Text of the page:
After helping thousands of lost souls come out of the dark to lead clean and
sober lives, Delancey Street Foundation needed assistance with shedding light
on itself. Hoping to spend more on rehabilitating residents and less on electricity
at its centuries-old Brewster estate, the self-supporting non-profit put out
the call for donations of energy-saving LED bulbs. Answering the call some
2,900 miles away was LEDtronics, a leading U.S. manufacturer of LED lighting
based in Torrance, Calif.
“LEDtronics was the first to step up,” said Charles Preston, head of the foundation’s
supply department. “Instead of making a profit from all these perfectly good
LED products, they wanted to share a common bond with us. It’s about people
caring about people.”
Since 1971, Delancey Street has provided residential rehabilitation
services and vocational training for substance abusers, convicted criminals
and others who have hit bottom. No traditional drug counselors or social workers
are on staff at Delancey Street’s six “residential education communities,” as
the foundation calls its facilities that span the nation. Instead, reliance
is on the street smarts of the people who have already kicked their habits.
“Getting Delancey Street’s request for LED technology and then learning about
their self-run program and policies that stress accountability made the decision
to support a simple one,” said Shaan Lodhie, LEDtronics’ chief operating officer. “We’re
especially impressed with the foundation’s track record of rehabilitating America’s
underclass, and that the average Delancey Street resident remains there for
almost four years – free from drugs, alcohol and crime.”
donation brought revolutionary technology to a restored piece of Colonial America.
The Brewster residential education community has
origins dating back to 1773, the year of the Boston Tea Party. LED technology
now graces the two oldest structures of the 50-acre estate: a building where
male residents now occupy, and a carriage house that once housed circus animals.
majority of bulbs provided by LEDtronics were installed inside the property’s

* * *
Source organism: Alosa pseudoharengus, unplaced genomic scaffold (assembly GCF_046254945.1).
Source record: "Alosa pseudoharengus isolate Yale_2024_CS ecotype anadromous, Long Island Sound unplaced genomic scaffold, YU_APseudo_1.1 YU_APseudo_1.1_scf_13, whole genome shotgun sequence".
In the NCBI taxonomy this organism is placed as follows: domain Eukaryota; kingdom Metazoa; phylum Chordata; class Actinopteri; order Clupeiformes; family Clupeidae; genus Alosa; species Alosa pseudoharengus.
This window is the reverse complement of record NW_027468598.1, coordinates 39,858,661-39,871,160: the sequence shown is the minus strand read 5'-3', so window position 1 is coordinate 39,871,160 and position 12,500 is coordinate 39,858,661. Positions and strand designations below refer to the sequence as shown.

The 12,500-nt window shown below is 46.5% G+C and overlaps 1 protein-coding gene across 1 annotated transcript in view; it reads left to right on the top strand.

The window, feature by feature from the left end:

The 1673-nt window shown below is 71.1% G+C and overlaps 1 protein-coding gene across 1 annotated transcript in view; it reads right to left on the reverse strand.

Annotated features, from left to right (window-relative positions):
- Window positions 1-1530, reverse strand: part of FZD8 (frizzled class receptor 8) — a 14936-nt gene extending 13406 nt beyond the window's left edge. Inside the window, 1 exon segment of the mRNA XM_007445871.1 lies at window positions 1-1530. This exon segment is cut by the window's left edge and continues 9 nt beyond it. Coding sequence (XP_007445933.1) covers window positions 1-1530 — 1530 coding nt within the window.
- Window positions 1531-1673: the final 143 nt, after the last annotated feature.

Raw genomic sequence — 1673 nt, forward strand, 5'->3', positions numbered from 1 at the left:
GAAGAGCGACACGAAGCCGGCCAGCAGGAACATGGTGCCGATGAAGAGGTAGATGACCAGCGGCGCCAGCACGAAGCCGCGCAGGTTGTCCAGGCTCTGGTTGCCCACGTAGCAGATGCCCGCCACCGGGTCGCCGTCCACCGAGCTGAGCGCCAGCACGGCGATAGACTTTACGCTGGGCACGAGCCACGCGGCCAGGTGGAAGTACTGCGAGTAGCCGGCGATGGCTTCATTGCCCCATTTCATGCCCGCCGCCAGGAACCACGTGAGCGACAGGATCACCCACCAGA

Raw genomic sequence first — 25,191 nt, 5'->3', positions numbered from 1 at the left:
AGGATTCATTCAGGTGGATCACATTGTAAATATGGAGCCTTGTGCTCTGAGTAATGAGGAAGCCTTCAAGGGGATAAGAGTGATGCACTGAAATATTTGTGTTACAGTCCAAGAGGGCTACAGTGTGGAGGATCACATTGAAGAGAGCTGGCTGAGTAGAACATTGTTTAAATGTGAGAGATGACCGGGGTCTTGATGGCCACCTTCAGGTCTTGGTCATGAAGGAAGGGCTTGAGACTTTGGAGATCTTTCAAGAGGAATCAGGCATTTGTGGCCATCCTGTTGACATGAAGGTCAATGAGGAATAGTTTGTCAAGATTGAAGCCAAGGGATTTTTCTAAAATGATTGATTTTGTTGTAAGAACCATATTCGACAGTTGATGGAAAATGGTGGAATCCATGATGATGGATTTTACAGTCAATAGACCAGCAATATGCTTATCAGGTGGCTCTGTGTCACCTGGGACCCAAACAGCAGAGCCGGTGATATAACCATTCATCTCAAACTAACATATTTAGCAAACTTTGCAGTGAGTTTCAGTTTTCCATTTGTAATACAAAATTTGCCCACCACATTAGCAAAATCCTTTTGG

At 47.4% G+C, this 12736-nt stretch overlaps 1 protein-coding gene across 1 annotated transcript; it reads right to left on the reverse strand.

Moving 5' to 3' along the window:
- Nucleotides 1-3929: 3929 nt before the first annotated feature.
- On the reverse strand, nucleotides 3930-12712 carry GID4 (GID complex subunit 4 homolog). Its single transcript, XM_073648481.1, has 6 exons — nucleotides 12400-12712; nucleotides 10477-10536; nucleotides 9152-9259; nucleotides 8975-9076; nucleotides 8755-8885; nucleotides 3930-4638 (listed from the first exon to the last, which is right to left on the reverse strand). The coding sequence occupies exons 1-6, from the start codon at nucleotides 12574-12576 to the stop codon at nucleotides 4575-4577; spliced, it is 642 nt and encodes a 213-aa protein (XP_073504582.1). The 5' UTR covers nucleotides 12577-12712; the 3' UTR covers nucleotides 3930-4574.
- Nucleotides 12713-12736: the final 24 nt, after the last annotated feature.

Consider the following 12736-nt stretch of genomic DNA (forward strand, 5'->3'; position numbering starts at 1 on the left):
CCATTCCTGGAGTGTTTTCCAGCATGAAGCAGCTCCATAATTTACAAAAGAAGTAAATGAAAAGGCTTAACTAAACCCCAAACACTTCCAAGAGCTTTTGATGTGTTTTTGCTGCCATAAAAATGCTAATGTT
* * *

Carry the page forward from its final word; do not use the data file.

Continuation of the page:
main building, a Tudor-style castle built in 1892 by circus entrepreneur
Seth B. Howes. Until the donation, modernizing the lighting had been a void
an ambitious restoration of the estate, which Delancey Street purchased
in 1980. The 13 original chandeliers within Morningthorpe Manor, as Howes
his not-so-humble abode of 22 rooms and 13 fireplaces, were made in the
era when electricity was replacing gas lights in these fancy fixtures. All
been converted to LED, and reviews from the mansion’s current residents
are, shall we say, glowing.
“We’ve noticed a great difference where the LEDs are installed,” said Preston,
himself a clean and sober Delancey Street success story for four years. “There’s
no comparison to old-fashioned bulbs. The chandeliers, living room, dining
room, Carriage House – wherever there’s LEDs it’s a lot brighter and we’re
not changing burnt-out bulbs as much.”
As for the original goal of lowering
the electric bill, Preston said the finance department is smiling more since
incandescent and fluorescent bulbs were
switched out with LEDtronics’ LED bulbs of various wattages and dimmability.
“Our utility bill has definitely dropped,” the supply manager said. “Seeing the
a no-brainer that we now have a goal of converting the rest of Brewster and
all Delancey Street facilities to 100 percent LED. Every dollar we save on
means more money spent on turning lives around.”
— By David Dickstein
Originally posted in the Putnam County Times, April 3 2019
LEDtronics can second source most of your existing LED indicator product needs from companies like Dialight, Industrial Devices (IDI), Data Display Products (DDP), Solico, Marl, Starled, Hewlett-Packard (HP), Chicago Miniature, Sloan, Leecraft, Eldema, etc.